- Uncertainty for the future of the US political landscape threatens tax reform, infrastructure spending and Fed hikes
- The S&P 500 posted its largest bearish gap on the open since the Great Financial Crisis Wednesday morning
- A four-day Dollar slide is the largest since February 2016, will the H&S break offer clean technical trades?
Strong risk winds originating with political uncertainty is not exactly a rare occurrence for the markets over the past year. The Brexit fallout, US presidential election, round after round of Eurozone disruption all fall into this category and have generated significant volatility in the financial system. We may have come upon the next bout of political-derived market instability with escalating concern over the progress behind the Trump administration’s agenda. However, as this situation develops, we must remember not to apply our personal political views on any assumptions of market value. Markets are largely amoral when it comes to the social considerations most people focus on with such developments. The market will judge this situation for what it means to the time and probability of implementing tax reform, infrastructure spending and the Fed’s comfort level with pursuing further withdrawal of monetary accommodation.
Clearly, this is a more immediate and direct threat to US-based assets. US equities, high quality fixed income and certainly riskier assets face deeper questions of cost-value than their European and Asian equivalents. It is in part this ‘localization’ that can encourage a further outflow of capital from the US which weighs the Dollar even lower. However, that isn’t the only trouble facing the Greenback. There is a ‘Fed premium’ built into the currency’s premium as of late that has seen capital chase the expectations of higher returns in the future – not even a significant advantage in current returns. That additional yield has come at a high cost and translates into a faster decline for the currency should its potential evaporate alongside the appetite for thin premium. On this basis, a very stark head-and-shoulders neckline break for the ICE Index (DXY) looks like it is the source of considerable potential. Yet, it is a very particular fundamental line that needs to be walked in order to keep the Dollar diving – technicals are conversely less important to determining this move. In a restrained but persistent risk slide, the Greenback will continue to decline. Alternatively if sentiment stabilizes, recovers or fully collapses; the Dollar is likely to recover. Consider that for technical developments like those on EUR/USD. Arguable the most sensitive pair to express this skew of scenarios on is USD/JPY.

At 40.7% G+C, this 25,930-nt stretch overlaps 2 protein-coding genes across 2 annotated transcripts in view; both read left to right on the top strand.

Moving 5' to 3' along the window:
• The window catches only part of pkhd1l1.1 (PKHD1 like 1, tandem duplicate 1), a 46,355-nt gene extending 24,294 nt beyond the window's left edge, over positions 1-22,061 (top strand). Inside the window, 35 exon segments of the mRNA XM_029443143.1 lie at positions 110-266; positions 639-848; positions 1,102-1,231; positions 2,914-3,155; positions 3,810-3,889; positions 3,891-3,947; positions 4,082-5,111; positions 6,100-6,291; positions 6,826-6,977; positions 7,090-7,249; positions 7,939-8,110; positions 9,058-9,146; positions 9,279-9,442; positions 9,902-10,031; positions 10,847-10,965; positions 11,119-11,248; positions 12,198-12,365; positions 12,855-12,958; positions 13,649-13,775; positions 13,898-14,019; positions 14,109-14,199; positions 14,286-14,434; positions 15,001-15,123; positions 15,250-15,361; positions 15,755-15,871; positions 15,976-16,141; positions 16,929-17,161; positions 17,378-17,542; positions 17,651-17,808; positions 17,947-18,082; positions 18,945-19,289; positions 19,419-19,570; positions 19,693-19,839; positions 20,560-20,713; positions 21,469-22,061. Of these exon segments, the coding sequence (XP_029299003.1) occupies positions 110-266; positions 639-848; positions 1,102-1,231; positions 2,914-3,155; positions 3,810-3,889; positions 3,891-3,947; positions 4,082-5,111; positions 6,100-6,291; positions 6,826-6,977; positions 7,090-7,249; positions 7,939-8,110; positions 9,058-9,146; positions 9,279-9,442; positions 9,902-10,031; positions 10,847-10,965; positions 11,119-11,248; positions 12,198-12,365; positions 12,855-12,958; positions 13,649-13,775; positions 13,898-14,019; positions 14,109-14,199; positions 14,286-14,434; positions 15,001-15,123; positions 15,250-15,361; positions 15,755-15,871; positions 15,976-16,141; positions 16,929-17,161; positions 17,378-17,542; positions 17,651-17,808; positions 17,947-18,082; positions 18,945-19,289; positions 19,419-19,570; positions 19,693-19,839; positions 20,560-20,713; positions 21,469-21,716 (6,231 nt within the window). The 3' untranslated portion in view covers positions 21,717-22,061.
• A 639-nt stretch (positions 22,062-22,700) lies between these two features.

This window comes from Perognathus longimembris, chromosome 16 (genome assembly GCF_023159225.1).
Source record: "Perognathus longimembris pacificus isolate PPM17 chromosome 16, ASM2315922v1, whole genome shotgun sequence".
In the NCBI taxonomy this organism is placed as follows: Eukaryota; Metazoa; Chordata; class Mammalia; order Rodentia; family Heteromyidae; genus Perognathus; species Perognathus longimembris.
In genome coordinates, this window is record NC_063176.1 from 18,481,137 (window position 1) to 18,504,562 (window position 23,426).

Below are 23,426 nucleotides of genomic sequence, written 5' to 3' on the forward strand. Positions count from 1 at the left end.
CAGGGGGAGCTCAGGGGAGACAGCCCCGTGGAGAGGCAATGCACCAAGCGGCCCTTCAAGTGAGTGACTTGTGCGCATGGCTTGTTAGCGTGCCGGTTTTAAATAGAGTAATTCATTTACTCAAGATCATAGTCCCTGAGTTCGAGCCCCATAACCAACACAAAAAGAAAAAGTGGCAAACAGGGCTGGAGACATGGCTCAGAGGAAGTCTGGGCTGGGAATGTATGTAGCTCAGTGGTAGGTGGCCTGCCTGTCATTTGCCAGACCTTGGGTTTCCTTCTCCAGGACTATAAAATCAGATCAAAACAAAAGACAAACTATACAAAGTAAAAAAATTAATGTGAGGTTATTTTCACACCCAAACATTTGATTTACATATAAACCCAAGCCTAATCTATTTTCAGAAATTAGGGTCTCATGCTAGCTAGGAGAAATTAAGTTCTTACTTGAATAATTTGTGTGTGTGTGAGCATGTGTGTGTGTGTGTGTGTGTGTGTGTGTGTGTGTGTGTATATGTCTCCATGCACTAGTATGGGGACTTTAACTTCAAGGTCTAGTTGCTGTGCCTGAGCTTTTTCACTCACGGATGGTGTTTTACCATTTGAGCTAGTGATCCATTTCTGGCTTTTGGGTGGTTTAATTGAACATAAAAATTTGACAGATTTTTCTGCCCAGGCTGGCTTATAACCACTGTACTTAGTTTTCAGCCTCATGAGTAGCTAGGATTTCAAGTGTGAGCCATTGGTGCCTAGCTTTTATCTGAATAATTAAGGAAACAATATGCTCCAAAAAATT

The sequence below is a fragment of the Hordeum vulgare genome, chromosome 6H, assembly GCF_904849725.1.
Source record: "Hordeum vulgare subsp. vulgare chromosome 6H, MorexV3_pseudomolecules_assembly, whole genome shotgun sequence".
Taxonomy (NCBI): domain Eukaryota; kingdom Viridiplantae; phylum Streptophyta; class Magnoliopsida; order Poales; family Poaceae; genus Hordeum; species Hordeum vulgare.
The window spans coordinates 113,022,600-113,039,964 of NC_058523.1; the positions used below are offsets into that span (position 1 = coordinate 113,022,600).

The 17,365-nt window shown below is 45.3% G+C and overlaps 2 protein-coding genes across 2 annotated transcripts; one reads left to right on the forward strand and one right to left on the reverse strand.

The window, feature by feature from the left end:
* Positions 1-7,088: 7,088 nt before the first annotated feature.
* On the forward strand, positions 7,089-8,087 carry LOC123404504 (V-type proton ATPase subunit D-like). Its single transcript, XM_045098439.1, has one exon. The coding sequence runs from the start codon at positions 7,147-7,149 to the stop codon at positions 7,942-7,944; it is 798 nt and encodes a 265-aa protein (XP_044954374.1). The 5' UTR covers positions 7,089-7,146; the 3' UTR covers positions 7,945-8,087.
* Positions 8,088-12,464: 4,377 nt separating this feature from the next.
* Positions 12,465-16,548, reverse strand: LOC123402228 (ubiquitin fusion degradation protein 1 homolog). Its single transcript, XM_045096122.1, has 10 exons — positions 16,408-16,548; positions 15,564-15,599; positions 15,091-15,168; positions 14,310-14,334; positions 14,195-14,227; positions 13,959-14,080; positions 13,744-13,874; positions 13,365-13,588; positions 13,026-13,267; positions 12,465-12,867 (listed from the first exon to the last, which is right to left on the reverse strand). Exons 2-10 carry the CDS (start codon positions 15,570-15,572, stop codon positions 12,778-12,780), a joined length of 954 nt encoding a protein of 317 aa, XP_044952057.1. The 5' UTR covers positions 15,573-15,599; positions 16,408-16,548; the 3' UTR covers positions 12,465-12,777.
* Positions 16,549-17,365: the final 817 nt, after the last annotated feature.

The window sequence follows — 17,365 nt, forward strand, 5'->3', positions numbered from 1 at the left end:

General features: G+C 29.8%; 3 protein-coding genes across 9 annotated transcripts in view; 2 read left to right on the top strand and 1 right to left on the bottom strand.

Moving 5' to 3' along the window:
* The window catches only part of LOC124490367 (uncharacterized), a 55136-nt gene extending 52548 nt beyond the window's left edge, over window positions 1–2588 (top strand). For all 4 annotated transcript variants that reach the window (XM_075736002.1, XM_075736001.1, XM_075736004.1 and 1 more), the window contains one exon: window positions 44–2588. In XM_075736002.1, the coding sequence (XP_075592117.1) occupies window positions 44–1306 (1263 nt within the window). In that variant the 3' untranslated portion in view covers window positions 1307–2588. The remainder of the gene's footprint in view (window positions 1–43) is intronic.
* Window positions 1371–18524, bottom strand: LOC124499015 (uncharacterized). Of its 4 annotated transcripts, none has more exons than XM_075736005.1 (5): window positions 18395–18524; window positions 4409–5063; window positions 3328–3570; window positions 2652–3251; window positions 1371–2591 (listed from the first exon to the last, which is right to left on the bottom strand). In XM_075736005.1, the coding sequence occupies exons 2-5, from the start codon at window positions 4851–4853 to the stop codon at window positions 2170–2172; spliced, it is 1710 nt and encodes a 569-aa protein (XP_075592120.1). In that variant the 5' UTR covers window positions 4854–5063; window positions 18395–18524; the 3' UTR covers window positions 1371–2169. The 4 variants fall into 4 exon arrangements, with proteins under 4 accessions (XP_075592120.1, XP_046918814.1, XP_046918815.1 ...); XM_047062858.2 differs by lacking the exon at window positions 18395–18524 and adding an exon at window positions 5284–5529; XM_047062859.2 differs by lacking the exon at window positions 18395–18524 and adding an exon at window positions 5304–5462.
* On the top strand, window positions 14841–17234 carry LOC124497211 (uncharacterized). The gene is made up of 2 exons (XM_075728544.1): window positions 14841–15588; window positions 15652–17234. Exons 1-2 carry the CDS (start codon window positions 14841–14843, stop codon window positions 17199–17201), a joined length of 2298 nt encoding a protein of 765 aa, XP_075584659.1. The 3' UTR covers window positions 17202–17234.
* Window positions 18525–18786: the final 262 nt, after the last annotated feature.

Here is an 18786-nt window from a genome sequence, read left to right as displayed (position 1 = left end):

While the US currency and the local assets it prices are in the direct line of fire, the full potential of this uncertainty is general a ‘risk’ theme. If we finally shake off complacency, full-scale deleveraging will leave few corners of the market untouched. And, there is plenty of pent of leverage that will be quickly and possibly violently worked off. Progress on the investigation in the US will likely take time, but don’t write off the influence of speculation. Aside from this overbearing theme, there is more discrete event risk to account for in the coming session. The Pound’s response to the employment statistics didn’t settle BoE and Brexit concerns with data that shows underlying issues with real wages shrinking. Japanese GDP is a noteworthy indicator but the Yen is more preoccupied with its funding currency status. Australian jobs figures have a history of generating volatility but that will more likely be a consideration for the likes of AUD/NZD and AUD/CAD rather than AUD/USD and AUD/JPY. Watch for ECB President Draghi’s and Fed member Mester’s remarks on monetary policy views given recent developments. We discuss the ominous swell in uncertainty in the markets and the risk/opportunities it can lead to in today’s Trading Video.
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